White Nose Syndrome and American Bats

Since 2006, a deadly epidemic has been raging in North America, causing an environmental catastrophe that remains unknown to most people. White Nose Syndrome, a fungal disease introduced to the US from Eurasia, has infected bat colonies in 29 states, killing up to 90% of infected animals and posing a serious threat of extinction for many species.

wns bat

White Nose Syndrome                                                                     photo by USFWS

Most people have never seen a live bat, since they are nocturnal animals and don’t come out during the day. But bats are an important part of the ecosystem: about 20% of all mammal species are bats, and they are one of the most important predators upon insects. Typically, bats hunt at night, using their “sonar” echolocation systems to hunt flying insects, and then roost during the day in shelters like tree trunks, caves or abandoned mines. During the winter when food is scarce, many bat species become torpid and enter a state of hibernation, conserving their energy and living on fat reserves until the spring.

In 2007, wildlife authorities began to notice a decline in the population of Little Brown Myotis Bats, one of the most common species in North America, in New York. Dead and dying bats began to appear with an odd white fuzz around their snouts, which was referred to as “White Nose Syndrome (WNS)”. Researchers at the Federal Fish and Wildlife Service identified it as a fungus, Pseudogymnoascus destructans, which is native to China and Europe. This species is unusual in that it prefers cool temperatures in the 40’s and 50’s, and will not grow in temps above 68 degrees. With their constant underground temperatures around 55, cave systems are perfect habitat for the spores to thrive.

In its native areas, the fungus does not appear to be harmful to the bats. But in North America, the bats did not have any resistance to it, and the fungal spores invaded the skin on the wings and around the nose, eating away at the flesh and causing dehydration. The spores were spread by direct contact, either with other infected bats or with patches of fungus growing on the cave walls. During the winter, when the bats should have been torpid, the infection caused them to wake and, in desperation, fly off in search of food and water. This extra energy prematurely uses up their winter fat reserves, and the bats waste away and starve. Some colonies were wiped out completely, others suffered death rates of over 90%.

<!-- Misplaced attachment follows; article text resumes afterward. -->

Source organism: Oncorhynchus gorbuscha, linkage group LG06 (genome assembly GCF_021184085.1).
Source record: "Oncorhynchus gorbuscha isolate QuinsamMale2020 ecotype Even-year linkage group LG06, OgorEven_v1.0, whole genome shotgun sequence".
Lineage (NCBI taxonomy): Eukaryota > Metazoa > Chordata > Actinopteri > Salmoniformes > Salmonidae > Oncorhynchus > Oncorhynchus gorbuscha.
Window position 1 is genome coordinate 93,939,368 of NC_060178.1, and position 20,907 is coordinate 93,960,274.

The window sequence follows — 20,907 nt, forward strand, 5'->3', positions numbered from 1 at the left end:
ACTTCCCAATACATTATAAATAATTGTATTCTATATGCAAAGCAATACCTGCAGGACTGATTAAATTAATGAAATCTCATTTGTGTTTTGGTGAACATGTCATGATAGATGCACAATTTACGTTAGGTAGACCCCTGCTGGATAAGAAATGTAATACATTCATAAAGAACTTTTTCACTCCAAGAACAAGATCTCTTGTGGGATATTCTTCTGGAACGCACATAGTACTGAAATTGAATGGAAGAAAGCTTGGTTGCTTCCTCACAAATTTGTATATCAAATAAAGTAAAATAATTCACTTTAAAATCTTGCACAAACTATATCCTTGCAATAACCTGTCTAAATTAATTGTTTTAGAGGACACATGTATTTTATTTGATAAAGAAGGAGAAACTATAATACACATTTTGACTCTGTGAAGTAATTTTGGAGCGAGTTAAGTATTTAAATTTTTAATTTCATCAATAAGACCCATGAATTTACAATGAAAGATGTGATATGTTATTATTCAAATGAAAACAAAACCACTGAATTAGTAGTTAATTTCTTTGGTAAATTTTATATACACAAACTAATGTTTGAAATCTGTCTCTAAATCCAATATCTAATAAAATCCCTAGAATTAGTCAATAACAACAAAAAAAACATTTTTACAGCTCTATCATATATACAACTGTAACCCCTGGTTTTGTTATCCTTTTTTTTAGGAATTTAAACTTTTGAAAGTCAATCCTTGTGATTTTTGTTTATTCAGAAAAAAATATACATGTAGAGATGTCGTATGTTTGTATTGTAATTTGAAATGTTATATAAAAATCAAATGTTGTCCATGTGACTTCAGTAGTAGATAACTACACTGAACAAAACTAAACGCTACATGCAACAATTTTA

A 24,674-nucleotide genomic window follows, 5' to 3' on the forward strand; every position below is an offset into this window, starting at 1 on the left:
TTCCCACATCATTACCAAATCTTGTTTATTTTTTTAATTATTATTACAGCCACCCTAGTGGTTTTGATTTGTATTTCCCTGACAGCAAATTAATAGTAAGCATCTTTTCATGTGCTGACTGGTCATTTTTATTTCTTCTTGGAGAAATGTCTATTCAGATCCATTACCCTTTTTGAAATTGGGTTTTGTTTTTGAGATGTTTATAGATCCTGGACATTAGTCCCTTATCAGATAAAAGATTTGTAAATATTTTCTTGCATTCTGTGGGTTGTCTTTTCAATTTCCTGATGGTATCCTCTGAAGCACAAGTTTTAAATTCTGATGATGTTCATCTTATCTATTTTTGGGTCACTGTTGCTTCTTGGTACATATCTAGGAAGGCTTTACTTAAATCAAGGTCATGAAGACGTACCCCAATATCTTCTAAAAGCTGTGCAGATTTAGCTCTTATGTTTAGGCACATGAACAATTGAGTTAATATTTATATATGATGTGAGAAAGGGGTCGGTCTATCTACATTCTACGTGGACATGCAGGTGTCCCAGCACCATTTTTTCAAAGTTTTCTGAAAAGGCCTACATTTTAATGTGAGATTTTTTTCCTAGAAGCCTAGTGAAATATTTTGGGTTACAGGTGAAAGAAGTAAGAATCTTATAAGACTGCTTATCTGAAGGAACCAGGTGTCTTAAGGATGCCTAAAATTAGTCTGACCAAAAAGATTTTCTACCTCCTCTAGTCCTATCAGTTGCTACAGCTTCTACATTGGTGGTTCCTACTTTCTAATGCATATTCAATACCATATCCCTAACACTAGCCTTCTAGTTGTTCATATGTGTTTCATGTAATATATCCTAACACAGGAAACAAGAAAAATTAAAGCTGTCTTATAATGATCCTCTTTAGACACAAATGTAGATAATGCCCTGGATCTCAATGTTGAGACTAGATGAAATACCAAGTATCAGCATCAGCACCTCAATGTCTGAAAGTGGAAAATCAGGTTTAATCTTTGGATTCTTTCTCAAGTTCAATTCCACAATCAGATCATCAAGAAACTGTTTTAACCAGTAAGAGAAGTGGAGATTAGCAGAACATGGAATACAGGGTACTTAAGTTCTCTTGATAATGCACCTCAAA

Since there are no bat species which normally migrate between the Old and New World, it is suspected that the fungus was introduced to the US by human travelers, perhaps from China. The earliest known occurrence is a photo taken in February 2006 by a cave explorer in Schoharie County NY, showing a patch of P destructans growing on the cave wall. It was probably carried in by another spelunker on his shoes or equipment. (Research has shown that the spores can survive for several years on clothing.)

Since then, the fungus has spread quickly. Within a year of its discovery it was found in caves throughout New England; by 2009 it had reached Canada and Virginia, and by 2011 it had spread as far as Arkansas. As of 2016 the WNS fungus has been found in 29 states and 5 Canadian provinces. Most of the West is currently unaffected, although a single infected bat was found in Washington, near Seattle, in 2016, and another bat from the same area was found to be carrying the spores.

So far, it seems as though only those bat species which hibernate in mass congregations are vulnerable to the disease; other species which hibernate individually or migrate for the winter seem unaffected. Bats which live on flower nectar also seem unaffected. Of North America’s 45 bat species, seven have been found with WNS, and five more have been found to be carrying the fungal spores but were not exhibiting any symptoms of the disease. Three of the affected species were already suffering from habitat loss and listed as endangered species–the disease is now threatening to wipe them out completely. Other bats have been reduced by as much as 80%. The Little Brown Myotis, once abundant throughout the northeast, is now being considered for listing as a “threatened species”. Bats are particularly vulnerable to population decreases because they have a low rate of reproduction.

Desperate efforts are being made to halt the spread of the disease. Working in cooperation with caving associations, the USFWS has issued a set of guidelines to protect the bats. A large number of caves and abandoned mines have now been closed entirely to the public. In tourist caves, such as Carlsbad Caverns and Mammoth Cave, visitors are asked if they have visited any other caves recently. Anyone who has been inside a cave that is known to be infected is required to disinfect their clothing or equipment by soaking it in 150-degree water, which kills the spores.

There is also a research program underway to find a possible biological control for the fungus, and several strains of bacteria from China have been identified which attacks P destructans. Before these can be released, however, they must undergo testing to confirm that they are themselves not potential threats to any native species, and that will take several years.

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